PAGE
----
Zero2Hero

Education institution number:
10423
Service type:
Homebased Network
Definition:
Not Applicable
Total roll:
20
Address:

153 Beasley Road, RD 1, Parua Bay, Whangarei

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1 Evaluation of Zero2Hero

How well placed is Zero2Hero to promote positive learning outcomes for children?

Not well placed

Requires further development

Well placed

Very well placed

Zero2Hero is well placed to promote positive learning outcomes for children.

ERO's findings that support this overall judgement are summarised below.

Background

Zero2Hero is a home-based education and care service operating in the Whangarei region. Licensed for 50 children, including 25 children under two years of age, the service has been a quality funded network since September 2020. There are currently 24 children enrolled. Most children are Pākehā and a few are of Māori and Cook Island descent.

The service's philosophy is underpinned by Te Whāriki, the early childhood curriculum. It promotes a holistic approach to children and their learning, and a strong focus on building trusting, reciprocal relationships with children and their families. Educators provide programmes in their own home for up to four children at a time. Families and educators are carefully matched to support children's wellbeing.

The service owner is an experienced, qualified and certificated teacher. She regularly visits educators in their homes and supports them to plan educational programmes for children, as well as monitoring health and safety provision. Educators are mostly qualified teachers or holding a minimum early childhood education qualification of Level 4.

The service had a change of ownership in 2017. The service's name was changed, and the philosophy has been reviewed. This is the first ERO review under the service's new management.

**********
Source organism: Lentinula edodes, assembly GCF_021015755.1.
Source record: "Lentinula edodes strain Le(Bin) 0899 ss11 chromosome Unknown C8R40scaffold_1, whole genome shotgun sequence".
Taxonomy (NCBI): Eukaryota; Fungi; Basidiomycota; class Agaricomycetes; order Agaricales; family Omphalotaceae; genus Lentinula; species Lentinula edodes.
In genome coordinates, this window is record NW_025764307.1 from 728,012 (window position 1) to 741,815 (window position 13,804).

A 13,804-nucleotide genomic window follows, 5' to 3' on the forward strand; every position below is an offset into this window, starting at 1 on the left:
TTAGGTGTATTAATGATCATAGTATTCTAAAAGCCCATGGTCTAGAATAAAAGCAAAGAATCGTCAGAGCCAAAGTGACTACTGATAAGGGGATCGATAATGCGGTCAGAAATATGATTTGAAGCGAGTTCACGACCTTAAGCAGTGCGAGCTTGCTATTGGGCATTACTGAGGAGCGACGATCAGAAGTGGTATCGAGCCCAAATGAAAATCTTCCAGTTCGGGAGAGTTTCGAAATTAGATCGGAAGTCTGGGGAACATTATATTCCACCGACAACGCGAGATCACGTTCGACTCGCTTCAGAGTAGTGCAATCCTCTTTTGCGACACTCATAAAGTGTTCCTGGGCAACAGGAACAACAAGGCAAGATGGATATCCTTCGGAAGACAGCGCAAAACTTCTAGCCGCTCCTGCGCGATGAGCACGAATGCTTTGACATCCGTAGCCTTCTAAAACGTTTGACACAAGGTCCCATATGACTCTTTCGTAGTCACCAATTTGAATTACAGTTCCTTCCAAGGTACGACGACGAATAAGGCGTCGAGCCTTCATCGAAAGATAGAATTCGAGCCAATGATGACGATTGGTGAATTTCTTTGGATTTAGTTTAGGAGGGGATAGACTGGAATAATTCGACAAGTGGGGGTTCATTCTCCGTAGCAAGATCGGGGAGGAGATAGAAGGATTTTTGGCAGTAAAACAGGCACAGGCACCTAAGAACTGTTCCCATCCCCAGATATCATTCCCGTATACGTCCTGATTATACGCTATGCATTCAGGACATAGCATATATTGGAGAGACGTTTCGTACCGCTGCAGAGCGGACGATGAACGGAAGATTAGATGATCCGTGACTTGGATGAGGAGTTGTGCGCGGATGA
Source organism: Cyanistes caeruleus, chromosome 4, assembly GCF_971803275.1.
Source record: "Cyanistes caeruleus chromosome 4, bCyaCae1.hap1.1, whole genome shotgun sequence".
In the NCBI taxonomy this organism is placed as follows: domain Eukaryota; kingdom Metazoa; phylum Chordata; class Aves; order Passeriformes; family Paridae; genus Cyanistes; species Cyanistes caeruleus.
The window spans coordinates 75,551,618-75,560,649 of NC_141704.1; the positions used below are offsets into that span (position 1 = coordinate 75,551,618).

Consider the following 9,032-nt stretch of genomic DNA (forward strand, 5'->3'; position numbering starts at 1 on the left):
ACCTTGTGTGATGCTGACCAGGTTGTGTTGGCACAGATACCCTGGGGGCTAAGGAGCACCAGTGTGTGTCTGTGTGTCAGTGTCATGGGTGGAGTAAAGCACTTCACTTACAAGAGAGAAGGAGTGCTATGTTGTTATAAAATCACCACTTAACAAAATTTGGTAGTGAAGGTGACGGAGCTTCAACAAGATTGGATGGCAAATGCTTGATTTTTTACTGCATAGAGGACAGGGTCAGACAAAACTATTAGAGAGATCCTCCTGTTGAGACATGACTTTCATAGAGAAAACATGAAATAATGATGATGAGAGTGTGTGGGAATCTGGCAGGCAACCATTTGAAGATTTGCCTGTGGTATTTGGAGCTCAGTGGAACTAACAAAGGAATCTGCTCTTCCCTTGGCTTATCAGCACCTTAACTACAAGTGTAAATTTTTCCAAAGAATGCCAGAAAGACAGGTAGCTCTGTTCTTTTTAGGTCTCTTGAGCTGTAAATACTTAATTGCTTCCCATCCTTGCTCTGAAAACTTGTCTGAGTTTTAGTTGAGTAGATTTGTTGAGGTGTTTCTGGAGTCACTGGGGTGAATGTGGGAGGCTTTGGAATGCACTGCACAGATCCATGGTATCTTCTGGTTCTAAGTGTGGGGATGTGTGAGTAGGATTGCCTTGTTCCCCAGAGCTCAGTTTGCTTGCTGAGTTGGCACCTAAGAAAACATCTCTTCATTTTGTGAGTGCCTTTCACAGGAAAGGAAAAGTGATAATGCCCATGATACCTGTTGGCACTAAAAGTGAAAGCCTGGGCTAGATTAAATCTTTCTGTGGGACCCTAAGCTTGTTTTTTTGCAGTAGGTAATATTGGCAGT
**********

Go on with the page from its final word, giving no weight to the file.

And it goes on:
The Review Findings

Children and educators benefit from the work of the visiting teacher who is passionate about home-based care and has a focus on quality. Respectful, responsive relationships with children, educators and families are maintained. Children's learning records show that they are well supported to develop their interests, strengths and preferences through everyday experiences. The visiting teacher provides appropriate strategies and research links to support the educator to provide for individual children's learning.

The service's focus on learning through play and the principles of Te Whāriki are evident in planning and documentation. The visiting teacher's monthly reports record detailed information about children's programmes and activities. Learning portfolios inform parents about their child's routines and learning experiences. The visiting teacher and educators regularly share children's learning with parents/whānau.

Children and educators attend regular outdoor excursions that reinforce connections with nature. Children are encouraged to experience different environments where they play with and learn alongside others. Feedback from parents indicates that these learning opportunities are much appreciated and valued.

Transition practices nurture children's sense of belonging and maintain partnerships between families, homes and schools. Documentation indicates that children under two years are responded to sensitively, catering for their changing needs and preferences.